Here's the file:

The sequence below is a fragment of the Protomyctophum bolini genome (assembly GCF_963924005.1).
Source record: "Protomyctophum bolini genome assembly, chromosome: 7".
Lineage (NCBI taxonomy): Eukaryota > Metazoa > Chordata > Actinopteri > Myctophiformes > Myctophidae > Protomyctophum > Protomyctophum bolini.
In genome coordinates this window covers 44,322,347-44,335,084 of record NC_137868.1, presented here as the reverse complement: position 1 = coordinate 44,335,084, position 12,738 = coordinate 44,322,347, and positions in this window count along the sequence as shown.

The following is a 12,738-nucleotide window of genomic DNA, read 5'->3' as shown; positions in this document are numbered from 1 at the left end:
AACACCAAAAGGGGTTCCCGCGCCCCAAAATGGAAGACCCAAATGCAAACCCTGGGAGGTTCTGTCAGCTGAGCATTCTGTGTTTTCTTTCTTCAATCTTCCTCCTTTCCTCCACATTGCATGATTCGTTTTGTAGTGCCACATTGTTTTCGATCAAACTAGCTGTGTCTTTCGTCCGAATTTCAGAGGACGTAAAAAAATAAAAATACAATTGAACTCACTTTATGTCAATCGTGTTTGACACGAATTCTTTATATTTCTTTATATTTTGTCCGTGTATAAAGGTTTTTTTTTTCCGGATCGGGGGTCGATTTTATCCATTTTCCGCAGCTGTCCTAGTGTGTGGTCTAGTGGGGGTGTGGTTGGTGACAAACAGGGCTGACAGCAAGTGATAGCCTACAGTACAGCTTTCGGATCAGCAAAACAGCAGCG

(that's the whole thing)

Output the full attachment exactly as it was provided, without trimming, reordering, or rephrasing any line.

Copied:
The sequence below is a fragment of the Protomyctophum bolini genome (assembly GCF_963924005.1).
Source record: "Protomyctophum bolini genome assembly, chromosome: 7".
Lineage (NCBI taxonomy): Eukaryota > Metazoa > Chordata > Actinopteri > Myctophiformes > Myctophidae > Protomyctophum > Protomyctophum bolini.
In genome coordinates this window covers 44,322,347-44,335,084 of record NC_137868.1, presented here as the reverse complement: position 1 = coordinate 44,335,084, position 12,738 = coordinate 44,322,347, and positions in this window count along the sequence as shown.

The following is a 12,738-nucleotide window of genomic DNA, read 5'->3' as shown; positions in this document are numbered from 1 at the left end:
AACACCAAAAGGGGTTCCCGCGCCCCAAAATGGAAGACCCAAATGCAAACCCTGGGAGGTTCTGTCAGCTGAGCATTCTGTGTTTTCTTTCTTCAATCTTCCTCCTTTCCTCCACATTGCATGATTCGTTTTGTAGTGCCACATTGTTTTCGATCAAACTAGCTGTGTCTTTCGTCCGAATTTCAGAGGACGTAAAAAAATAAAAATACAATTGAACTCACTTTATGTCAATCGTGTTTGACACGAATTCTTTATATTTCTTTATATTTTGTCCGTGTATAAAGGTTTTTTTTTTCCGGATCGGGGGTCGATTTTATCCATTTTCCGCAGCTGTCCTAGTGTGTGGTCTAGTGGGGGTGTGGTTGGTGACAAACAGGGCTGACAGCAAGTGATAGCCTACAGTACAGCTTTCGGATCAGCAAAACAGCAGCG